Friday, February 25, 2011

Seeing what you're looking at

(click on painting to enlarge)
Watercolour, gouache and crayon
©2011 Charlene Brown

I’ll be launching an environmental project soon, involving caribou and oilsands among other issues, so you’ll  be seeing these beasts again, computer-painted and posterized. Meanwhile, I have to tell you what I learned about my observation skills while drawing this…
I was working from a photograph I took of a caribou (in Denali, Alaska, actually, although these are supposed to be in Alberta) and decided he wasn’t holding his head up properly.  I rearranged him a little along the lines of Monarch of the Glen – and discovered he simply wasn’t right! So I Googled caribou Images and discovered caribou never hold their heads up! I’ve observed enough caribou to form the opinion they have by far the best-looking antlers in the entire deer family, but it wasn’t until I tried to draw one that I even noticed they must go through life with their heads at or below shoulder height!

Wednesday, February 16, 2011

Another Twentieth Century Flashback

The Alhambra
Watercolour and ink
©1996 Charlene Brown
April 5, 1996 was a perfect day to see the Alhambra... and I discovered, after a one-hour climb from the Granada train station to the palace gate, that literally thousands of others thought so as well. (It happened to be the Good Friday holiday, which may have had something to do with this.) A sign at the head of the long queue just inside the entrance warned that tickets on sale at that time were for admission to the Moorish Palaces at 1400 hrs. By the time I’d climbed to the top of the queue and worked my way down to that point again, the ticket I got was for admission at 1630 hrs. I hadn’t waited so long to get into anything since Expo ’67 in Montreal!
There was lots to see as I waited for my hora de entrada to the Moorish Palaces, including the walls and towers of the oldest part of the Alhambra, the Alcazaba, from the Arabic al-qasba, the fortress.  There is a theory that the Alhambra came by its name, again from an Arabic word, al-hamra, for red, because of the colouration in the stone used to construct it. But I prefer the explanation that, in their haste to fortify the position, the original Muslim conquerors were forced to work by the red glow of torchlight. Present day visitor have no such constraints, of course.  I had all the time I needed to sketch the all-encompassing view from the watchtower – the courtyards, and roof-tops of the palaces, up through gardens and olive groves to the peaks of the Sierra Nevada.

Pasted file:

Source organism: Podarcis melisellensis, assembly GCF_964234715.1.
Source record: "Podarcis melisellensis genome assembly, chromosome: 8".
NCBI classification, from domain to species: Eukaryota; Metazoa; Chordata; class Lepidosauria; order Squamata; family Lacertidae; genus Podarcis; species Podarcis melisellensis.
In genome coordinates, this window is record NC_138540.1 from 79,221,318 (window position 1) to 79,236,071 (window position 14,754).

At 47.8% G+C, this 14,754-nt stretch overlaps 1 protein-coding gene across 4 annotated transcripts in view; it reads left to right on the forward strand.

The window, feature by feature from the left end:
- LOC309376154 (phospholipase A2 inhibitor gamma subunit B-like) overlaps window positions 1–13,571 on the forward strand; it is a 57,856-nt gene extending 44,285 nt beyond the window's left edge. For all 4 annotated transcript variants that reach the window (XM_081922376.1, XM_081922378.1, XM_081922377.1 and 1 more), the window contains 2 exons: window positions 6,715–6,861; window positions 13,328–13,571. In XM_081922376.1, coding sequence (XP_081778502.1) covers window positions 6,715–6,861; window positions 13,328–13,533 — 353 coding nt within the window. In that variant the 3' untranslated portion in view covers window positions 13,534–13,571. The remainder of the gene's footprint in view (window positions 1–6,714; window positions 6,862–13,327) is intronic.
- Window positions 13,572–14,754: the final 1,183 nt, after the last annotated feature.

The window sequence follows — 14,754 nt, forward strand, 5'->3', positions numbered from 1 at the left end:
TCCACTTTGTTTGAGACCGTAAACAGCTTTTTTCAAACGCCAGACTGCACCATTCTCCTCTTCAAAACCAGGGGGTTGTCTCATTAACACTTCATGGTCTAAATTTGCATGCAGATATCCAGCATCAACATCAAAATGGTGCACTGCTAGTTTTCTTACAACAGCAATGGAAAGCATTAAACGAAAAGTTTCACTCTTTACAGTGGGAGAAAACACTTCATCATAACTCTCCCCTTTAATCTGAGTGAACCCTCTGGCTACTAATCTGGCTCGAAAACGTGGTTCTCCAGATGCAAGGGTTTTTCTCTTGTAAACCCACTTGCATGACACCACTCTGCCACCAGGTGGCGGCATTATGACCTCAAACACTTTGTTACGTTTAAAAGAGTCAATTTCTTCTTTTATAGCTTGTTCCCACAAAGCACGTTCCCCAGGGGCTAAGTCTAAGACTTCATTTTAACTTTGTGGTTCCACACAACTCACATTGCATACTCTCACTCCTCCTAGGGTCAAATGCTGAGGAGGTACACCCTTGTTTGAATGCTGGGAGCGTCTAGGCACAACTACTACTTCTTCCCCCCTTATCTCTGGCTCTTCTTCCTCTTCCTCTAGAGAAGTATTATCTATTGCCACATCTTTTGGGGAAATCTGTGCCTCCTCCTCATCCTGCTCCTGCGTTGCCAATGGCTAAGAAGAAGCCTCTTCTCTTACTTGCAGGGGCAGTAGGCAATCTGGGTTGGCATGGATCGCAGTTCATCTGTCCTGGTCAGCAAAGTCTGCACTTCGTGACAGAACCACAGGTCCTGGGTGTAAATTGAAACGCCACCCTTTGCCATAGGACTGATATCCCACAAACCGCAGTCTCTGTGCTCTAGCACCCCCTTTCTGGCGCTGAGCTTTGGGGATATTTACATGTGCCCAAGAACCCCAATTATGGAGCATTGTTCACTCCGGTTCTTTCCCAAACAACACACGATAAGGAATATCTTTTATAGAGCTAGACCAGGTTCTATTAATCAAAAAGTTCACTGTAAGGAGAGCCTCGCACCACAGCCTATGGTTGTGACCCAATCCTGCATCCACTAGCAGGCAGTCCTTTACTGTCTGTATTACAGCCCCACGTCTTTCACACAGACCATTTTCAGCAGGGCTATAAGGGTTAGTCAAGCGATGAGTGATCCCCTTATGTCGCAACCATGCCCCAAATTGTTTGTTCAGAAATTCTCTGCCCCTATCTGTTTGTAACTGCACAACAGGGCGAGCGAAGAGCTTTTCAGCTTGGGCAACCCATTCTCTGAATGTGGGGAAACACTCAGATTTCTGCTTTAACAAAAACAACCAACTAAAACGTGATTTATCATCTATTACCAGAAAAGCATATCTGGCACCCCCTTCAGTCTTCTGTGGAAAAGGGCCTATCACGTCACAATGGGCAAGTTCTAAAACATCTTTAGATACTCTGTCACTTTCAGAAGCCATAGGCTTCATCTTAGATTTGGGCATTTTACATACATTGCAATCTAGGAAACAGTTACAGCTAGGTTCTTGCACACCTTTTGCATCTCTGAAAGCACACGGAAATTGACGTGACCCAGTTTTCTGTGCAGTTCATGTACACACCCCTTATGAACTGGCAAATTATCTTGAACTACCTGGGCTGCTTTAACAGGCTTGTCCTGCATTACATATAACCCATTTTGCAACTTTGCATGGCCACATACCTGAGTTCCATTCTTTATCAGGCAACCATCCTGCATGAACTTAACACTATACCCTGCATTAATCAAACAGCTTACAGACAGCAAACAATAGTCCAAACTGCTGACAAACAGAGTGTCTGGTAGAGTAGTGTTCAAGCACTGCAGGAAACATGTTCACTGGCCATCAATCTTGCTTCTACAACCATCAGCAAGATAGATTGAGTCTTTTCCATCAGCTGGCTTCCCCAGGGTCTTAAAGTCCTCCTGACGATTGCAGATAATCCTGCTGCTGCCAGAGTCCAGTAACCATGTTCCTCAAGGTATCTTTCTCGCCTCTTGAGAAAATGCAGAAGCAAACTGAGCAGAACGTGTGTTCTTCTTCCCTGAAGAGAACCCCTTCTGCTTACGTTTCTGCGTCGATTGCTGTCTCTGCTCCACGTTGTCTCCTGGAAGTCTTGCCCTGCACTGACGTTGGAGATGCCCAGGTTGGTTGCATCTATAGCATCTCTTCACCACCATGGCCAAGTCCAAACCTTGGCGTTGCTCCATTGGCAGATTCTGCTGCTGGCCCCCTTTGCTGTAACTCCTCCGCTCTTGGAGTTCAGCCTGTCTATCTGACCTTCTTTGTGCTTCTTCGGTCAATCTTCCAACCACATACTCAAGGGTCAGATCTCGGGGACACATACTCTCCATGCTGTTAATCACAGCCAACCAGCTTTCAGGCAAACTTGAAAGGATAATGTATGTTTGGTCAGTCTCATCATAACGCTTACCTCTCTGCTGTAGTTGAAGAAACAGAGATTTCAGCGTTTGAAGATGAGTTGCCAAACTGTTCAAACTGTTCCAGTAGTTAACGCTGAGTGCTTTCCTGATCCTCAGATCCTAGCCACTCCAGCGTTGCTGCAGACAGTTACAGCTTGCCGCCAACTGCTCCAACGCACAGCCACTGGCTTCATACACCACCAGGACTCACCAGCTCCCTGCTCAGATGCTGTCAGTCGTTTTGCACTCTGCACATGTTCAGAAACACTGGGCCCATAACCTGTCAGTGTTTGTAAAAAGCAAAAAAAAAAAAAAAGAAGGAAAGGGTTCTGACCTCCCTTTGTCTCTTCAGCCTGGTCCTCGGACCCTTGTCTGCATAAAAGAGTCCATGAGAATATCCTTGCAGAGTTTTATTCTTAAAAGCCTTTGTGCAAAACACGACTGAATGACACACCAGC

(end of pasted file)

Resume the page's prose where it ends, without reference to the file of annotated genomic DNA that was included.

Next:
Wednesday, February 9, 2011

Virtual Paintout in Romania

Bank on Bulevardul Unirii, Bucharest, România
Watercolour, gouache and crayon
©2011 Charlene Brown

The Virtual Paintout  is in Romania this month so I’ve been having a look round the many picturesque city streets and country roads that have been logged by the Google Streetview cameras. I picked these buildings, including the Carpathian Commercial (the bank in the picture title), from a huge array of interesting architecture extending as far as the eye can see on both sides of Bulevardul Unirii.  Have a look at this link, rotate the camera 360 degrees, and you’ll see what I mean.
When I first saw the other paintings already posted on the Virtual Paintout, I kind of wished I’d stumbled upon the spectacularly-situated castle of Vlad the Impaler (Dracula) near Bran, as Genevieve Cseh did, but then decided that this boulevard was pretty impressive as well.

Wednesday, February 2, 2011

Living on a Houseboat in Paradise

Houseboats in West Bay
Watercolour and crayon
©2011 Charlene Brown

I think everyone wishes at some point that they could live on a houseboat (or float home, as they prefer to be called) in some nice warm place. Here’s a bunch of people living the dream in Victoria Harbour.

We try not to be too smug about our climate here – especially this week with the weather being seriously awful almost everywhere else in North America, not to mention Australia where they’re having some of the worst weather in history – but pretty soon we’ll abandon restraint and do the annual flower count. It’s always in the millions way before the rest of Canada has seen its first crocus. Sorry.